The geek is a creature of habit – we don’t deal well with change. When I say that this year’s Dragonmeet convention last week, with its different location and the new stewardship of Modiphius Entertainment, pretty much matched my experience of the last three Dragonmeets, that’s definitely intended as a compliment.
As a London resident, Dragonmeet has always been my “home” convention against which all others are judged. And it’s certainly weird, having now attended GenCon, to see how wide the spectrum of RPG conventions can be. Obviously the differences in scale are incomparable, but I still think that Dragonmeet does an excellent job standing up the tripod of seminars, games and trading stalls.
True to form, I spent most of the day in seminars, with two short ones (the Cubicle 7 pitch, and my short stop to see Jamie “son of Gerry” Anderson talk about Thunderbirds), and four meatier ones on Diversity in Games, Pelgrane Press, Paranoia, and Ken & Robin Talk About Stuff Live. The Diversity panel was interesting, and an improvement on the paltry 30 minute slot that was given to “Women in Gaming” last year, but a slightly more practical discussion about how to address the community’s problems would have been welcome. Splitting “Ken and Robin…” off from the Pelgrane marketing hour was a sensible change, the podcast is an Ennie-winning phenonomon in its own right now, and both were comfortably able to fill their time slots with interesting discussion. Attending James Wallis and Paul Dean’s post-Kickstarter update on the new Paranoia gave me a chance to experience one of the con’s brand new features: a second seminar room, running with its own event track. The seminar was great, but the allocated room was poorly suited for it – I’m hoping that if Modiphius run a second seminar track next year, they’ll be able to find somewhere a little more appropriate.
The other main innovation of the convention, the later closing time, was something I failed to experience. Saddled with friends less enthusiastic (or demented) than I, we left after dinner rather than stay until the finish time at midnight. This meant that my intention to run something in the convention’s final gaming slot fell through, and I ended up not getting to play anything all day. This isn’t an uncommon occurrence for me at Dragonmeet – because the seminar schedule is announced so late, I’m relucant to sign up for any games that could clash with anything I really want to see, so end up signing up for nothing. Next time I’ll officially sign up to run something in the evening though. Coming to a gaming convention without leaving time to game seems like a wasted opportunity.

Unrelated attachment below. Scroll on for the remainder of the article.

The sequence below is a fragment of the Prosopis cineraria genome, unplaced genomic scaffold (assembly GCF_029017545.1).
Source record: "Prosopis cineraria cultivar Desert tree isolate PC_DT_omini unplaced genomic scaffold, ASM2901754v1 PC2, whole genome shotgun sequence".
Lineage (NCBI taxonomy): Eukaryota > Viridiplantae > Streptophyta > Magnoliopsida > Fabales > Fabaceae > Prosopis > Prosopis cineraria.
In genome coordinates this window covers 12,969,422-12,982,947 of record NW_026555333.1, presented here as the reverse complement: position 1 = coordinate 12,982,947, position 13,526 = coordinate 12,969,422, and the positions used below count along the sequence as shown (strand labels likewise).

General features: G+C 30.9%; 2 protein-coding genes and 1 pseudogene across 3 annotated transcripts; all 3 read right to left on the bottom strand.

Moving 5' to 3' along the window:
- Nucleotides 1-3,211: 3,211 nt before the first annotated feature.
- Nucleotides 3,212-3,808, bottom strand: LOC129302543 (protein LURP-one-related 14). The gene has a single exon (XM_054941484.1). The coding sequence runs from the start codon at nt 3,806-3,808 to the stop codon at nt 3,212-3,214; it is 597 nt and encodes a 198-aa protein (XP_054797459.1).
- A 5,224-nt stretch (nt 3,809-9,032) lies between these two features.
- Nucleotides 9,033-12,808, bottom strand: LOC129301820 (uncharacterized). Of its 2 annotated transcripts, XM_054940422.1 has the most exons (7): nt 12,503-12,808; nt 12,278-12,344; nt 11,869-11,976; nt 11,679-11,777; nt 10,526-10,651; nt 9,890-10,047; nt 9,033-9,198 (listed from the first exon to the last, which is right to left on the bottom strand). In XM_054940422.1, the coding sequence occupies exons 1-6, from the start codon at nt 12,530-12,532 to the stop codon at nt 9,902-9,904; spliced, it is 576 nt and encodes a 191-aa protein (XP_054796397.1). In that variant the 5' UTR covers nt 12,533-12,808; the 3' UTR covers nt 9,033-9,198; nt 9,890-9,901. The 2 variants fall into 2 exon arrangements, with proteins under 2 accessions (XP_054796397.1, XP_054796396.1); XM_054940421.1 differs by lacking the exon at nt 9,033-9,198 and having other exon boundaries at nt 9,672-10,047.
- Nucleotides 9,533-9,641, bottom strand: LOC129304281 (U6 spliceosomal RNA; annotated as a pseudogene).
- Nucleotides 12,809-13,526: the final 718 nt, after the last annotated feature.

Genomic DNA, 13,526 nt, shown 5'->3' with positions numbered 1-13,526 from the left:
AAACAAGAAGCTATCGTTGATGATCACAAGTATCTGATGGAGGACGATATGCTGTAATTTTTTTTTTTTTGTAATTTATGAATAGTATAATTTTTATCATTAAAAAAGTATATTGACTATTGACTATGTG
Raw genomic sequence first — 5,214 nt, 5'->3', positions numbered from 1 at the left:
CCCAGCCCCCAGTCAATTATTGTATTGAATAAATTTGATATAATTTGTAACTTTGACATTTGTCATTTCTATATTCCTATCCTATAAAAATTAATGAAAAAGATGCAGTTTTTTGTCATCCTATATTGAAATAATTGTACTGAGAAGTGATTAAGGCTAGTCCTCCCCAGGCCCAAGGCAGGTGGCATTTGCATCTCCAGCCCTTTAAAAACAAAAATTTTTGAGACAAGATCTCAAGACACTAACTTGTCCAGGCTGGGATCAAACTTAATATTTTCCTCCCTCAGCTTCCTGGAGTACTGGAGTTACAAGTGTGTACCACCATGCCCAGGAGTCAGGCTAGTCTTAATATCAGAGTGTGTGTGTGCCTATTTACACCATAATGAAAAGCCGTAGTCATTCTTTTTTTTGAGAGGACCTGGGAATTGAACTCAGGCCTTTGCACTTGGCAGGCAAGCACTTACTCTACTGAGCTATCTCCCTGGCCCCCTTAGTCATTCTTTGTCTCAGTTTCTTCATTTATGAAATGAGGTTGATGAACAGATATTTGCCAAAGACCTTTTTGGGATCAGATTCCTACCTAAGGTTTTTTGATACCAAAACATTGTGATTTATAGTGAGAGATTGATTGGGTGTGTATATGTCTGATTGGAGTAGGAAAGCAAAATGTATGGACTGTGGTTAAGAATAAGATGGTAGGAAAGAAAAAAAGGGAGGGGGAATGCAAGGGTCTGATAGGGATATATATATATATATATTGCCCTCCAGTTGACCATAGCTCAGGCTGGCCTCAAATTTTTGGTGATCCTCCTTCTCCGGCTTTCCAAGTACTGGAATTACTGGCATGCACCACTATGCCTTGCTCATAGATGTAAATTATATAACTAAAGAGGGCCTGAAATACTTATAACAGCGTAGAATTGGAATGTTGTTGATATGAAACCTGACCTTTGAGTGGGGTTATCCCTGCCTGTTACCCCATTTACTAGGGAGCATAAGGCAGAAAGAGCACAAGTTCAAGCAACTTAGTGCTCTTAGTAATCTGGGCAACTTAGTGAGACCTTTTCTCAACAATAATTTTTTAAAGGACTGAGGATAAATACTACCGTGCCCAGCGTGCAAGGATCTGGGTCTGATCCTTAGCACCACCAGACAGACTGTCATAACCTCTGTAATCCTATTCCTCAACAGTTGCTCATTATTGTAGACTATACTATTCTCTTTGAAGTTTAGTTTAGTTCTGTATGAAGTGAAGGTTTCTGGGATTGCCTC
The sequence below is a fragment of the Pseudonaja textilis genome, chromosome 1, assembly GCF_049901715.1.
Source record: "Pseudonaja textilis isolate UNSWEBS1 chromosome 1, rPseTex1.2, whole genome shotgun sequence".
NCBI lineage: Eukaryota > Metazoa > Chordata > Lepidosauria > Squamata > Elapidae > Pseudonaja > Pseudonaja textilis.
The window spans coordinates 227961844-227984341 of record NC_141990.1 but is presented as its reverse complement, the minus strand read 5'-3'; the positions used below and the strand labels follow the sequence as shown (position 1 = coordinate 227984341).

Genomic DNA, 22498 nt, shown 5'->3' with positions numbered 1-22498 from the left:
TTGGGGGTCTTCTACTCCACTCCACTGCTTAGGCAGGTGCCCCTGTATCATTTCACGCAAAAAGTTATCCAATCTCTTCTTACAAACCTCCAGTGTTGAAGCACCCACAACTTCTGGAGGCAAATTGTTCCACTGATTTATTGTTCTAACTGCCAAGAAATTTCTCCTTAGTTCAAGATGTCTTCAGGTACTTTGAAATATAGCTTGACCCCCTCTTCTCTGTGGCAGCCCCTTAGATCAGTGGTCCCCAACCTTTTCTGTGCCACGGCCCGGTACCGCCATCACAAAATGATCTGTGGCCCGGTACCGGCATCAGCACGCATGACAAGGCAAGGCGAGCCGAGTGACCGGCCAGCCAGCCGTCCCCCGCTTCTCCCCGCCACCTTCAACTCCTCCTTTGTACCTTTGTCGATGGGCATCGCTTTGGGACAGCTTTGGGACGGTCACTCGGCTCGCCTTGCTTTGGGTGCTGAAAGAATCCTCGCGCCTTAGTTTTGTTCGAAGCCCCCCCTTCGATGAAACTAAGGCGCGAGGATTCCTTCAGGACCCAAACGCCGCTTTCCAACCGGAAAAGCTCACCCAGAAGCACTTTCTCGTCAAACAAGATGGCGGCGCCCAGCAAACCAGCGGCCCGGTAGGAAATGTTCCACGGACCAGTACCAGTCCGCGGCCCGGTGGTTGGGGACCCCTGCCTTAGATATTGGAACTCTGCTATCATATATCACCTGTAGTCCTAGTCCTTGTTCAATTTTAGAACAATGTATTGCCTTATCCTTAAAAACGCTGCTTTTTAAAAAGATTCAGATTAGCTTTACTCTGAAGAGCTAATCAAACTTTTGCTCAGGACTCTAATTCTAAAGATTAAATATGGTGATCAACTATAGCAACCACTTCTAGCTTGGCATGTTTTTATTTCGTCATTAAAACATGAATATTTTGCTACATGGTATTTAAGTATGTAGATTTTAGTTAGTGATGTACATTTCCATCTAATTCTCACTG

For the rest of the day, I was mostly catching up with friends, and paying a visit to the trading stalls. I managed to pick up an advance copy of Rivendell from Cubicle 7, which was a treat – they sold out very shortly afterwards. I also grabbed a few Christmas presents for friends, a cheap second-hand Vampire: The Reqiuem supplement at the Bring-and-Buy, and bemoaned that I was too slow to pick up the X-Wing miniatures I wanted from Leisure Games. I even made time for a bit of professional networking (ugh), chatting to the Pelgrane Press crew about my recent Drama system submission, and offering James Wallis my services as a playtester of the new Paranoia.
The fact that this year’s convention managed to pull in double last year’s attendance, without me even noticing until informed afterwards, is a credit to the choice of venue and skilled event organisation that kept the crowds at a manageable level. Already Modiphius are talking about expanded to a two-day con next year, a big step and a fundamental change to how the convention has run historically. Based on their handling of this year’s event though, the promise of twice as much Dragonmeet is definitely the kind of change I can get behind.